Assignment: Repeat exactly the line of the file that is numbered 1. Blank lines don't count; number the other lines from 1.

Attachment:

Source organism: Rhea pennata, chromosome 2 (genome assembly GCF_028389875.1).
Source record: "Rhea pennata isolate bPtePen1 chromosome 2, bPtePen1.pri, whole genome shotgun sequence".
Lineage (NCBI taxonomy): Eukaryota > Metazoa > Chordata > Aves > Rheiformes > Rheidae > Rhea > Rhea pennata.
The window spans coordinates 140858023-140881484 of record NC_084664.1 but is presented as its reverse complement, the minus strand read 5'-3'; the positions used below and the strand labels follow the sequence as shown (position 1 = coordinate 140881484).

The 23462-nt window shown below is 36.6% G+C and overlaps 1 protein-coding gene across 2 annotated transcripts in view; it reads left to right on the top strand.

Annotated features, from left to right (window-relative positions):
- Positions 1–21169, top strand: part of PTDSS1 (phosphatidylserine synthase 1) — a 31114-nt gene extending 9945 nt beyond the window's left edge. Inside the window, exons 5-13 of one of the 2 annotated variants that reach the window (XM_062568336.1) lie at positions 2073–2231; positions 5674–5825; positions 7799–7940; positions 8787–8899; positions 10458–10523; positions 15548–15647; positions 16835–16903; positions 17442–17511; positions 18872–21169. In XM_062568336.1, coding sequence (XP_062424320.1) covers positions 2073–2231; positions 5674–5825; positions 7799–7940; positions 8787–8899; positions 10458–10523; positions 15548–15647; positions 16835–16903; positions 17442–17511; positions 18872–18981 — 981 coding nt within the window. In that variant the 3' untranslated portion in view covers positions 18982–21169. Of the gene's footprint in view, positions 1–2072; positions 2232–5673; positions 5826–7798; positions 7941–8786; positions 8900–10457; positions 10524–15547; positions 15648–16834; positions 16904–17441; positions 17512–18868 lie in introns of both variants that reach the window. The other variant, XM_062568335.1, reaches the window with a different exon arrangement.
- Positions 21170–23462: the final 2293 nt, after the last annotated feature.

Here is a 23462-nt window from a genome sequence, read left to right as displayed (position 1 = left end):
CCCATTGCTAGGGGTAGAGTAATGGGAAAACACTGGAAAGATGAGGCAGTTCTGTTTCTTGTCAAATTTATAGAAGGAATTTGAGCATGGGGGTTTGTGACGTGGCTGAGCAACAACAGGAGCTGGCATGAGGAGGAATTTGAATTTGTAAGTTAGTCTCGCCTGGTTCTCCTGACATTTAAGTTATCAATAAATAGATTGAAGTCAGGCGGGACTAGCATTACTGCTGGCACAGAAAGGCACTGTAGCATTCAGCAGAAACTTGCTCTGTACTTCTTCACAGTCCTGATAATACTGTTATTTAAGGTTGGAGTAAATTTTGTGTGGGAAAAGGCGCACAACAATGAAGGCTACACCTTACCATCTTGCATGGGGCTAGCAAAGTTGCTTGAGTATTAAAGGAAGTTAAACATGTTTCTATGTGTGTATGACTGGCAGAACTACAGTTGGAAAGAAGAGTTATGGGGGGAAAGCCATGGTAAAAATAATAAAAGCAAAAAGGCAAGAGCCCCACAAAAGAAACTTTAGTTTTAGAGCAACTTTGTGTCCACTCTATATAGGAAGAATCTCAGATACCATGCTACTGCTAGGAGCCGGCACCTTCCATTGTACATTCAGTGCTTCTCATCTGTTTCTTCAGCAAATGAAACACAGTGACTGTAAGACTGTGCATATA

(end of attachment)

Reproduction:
Source organism: Rhea pennata, chromosome 2 (genome assembly GCF_028389875.1).